Rage and sadness as Colorado club shooting victims honored

COLORADO SPRINGS, Colo. (AP) — Hundreds of people, many holding candles and wiping away tears, gathered Monday night in a Colorado Springs park to honor those killed and wounded when a gunman opened fire on a nightlife venue that for decades wasa sanctuary for the local LGBTQ community.

The vigil came as the 22-year-old suspect, Anderson Lee Aldrich, remained hospitalized after Saturday night’s attack in which five people were killed and another 17 suffered gunshot wounds before patrons tackled and beat the suspect into submission. Aldrich faces five murder charges and five charges of committing a bias-motivated crime causing bodily injury, online court records showed.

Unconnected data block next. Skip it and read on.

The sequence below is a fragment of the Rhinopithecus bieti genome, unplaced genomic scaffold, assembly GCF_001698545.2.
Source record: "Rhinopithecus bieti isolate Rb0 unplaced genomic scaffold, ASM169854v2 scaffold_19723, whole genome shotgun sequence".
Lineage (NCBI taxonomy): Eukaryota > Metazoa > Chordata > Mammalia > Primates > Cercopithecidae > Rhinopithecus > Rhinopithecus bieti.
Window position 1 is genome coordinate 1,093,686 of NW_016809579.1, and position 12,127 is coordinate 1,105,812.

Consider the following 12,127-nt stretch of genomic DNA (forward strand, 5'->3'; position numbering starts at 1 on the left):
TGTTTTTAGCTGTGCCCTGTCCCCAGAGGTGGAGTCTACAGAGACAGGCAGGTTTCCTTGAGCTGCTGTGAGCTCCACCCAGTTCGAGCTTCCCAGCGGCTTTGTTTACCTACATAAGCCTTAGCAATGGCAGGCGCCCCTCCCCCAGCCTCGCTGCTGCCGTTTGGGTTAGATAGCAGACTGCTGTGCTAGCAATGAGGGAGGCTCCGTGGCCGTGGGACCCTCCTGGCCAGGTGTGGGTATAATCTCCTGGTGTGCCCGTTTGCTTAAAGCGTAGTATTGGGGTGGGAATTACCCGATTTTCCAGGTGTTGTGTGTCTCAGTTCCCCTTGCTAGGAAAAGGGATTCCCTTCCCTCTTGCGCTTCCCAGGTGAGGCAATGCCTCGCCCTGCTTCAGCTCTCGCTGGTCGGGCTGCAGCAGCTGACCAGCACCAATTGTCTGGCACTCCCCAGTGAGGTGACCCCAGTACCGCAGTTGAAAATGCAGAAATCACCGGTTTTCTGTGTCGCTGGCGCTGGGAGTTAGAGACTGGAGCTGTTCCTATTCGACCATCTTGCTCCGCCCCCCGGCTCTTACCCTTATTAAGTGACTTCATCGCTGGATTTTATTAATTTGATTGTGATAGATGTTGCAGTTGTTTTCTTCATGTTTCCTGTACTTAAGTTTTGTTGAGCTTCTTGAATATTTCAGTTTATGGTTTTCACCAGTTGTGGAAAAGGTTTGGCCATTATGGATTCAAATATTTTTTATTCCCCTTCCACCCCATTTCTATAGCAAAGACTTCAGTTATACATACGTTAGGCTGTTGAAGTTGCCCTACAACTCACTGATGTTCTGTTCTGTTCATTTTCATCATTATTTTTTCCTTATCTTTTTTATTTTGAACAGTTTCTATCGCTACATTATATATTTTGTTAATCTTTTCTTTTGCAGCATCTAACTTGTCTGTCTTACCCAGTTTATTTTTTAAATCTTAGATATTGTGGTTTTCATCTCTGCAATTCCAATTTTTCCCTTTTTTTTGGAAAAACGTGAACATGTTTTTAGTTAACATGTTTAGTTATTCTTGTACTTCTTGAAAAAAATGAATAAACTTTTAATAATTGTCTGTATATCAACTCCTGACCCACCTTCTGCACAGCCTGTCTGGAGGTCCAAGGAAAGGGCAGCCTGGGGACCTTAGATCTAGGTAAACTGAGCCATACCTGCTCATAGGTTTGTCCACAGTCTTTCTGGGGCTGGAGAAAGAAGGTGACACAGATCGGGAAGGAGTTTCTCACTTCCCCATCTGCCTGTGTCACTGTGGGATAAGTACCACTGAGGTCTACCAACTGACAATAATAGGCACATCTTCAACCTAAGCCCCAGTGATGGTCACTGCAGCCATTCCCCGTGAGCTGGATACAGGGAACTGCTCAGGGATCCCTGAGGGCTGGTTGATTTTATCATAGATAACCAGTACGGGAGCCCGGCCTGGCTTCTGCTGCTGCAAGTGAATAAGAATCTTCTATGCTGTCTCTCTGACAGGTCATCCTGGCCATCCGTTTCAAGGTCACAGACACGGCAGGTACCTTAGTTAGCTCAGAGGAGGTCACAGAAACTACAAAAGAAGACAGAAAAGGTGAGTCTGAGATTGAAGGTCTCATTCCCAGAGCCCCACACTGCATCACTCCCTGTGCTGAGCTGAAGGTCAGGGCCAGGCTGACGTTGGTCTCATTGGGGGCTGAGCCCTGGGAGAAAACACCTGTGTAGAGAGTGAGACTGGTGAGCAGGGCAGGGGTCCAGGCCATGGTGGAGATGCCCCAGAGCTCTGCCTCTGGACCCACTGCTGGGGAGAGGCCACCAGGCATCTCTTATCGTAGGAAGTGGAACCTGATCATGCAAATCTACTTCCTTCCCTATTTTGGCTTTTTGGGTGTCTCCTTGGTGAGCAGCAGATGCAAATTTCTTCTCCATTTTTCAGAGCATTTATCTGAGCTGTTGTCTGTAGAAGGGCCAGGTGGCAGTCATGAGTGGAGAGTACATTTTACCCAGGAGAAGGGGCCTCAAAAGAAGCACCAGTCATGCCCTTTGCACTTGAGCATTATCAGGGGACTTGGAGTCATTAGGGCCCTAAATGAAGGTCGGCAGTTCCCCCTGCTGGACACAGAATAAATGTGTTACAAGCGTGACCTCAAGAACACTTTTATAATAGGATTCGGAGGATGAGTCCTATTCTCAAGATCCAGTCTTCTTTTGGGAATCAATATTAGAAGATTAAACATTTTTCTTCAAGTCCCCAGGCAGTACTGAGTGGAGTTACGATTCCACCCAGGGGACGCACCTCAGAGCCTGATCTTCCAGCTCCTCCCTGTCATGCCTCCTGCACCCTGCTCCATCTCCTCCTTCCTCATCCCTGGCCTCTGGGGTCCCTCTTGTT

The attack at Club Q has shaken the LGBTQ community in this mostly conservative city of about 480,000, located 70 miles (110 kilometers) south of Denver. At Monday night’s vigil people embraced and listened as speakers on a stage expressed both rage and sadness over the shootings.

Jeremiah Harris, who is 24 and gay, said he went to the club a couple times a month and recognized one of the victims as the bartender who always served him. He said hearing others speak at the vigil was galvanizing following the attack.

“Gay people have been here as long as people have been here,” Harris said. “To everybody else that’s opposed to that … we’re not going anywhere. We’re just getting louder and you have to deal with it.”

Authorities have yet to reveal a motive for the attack, but the charges against Aldrich include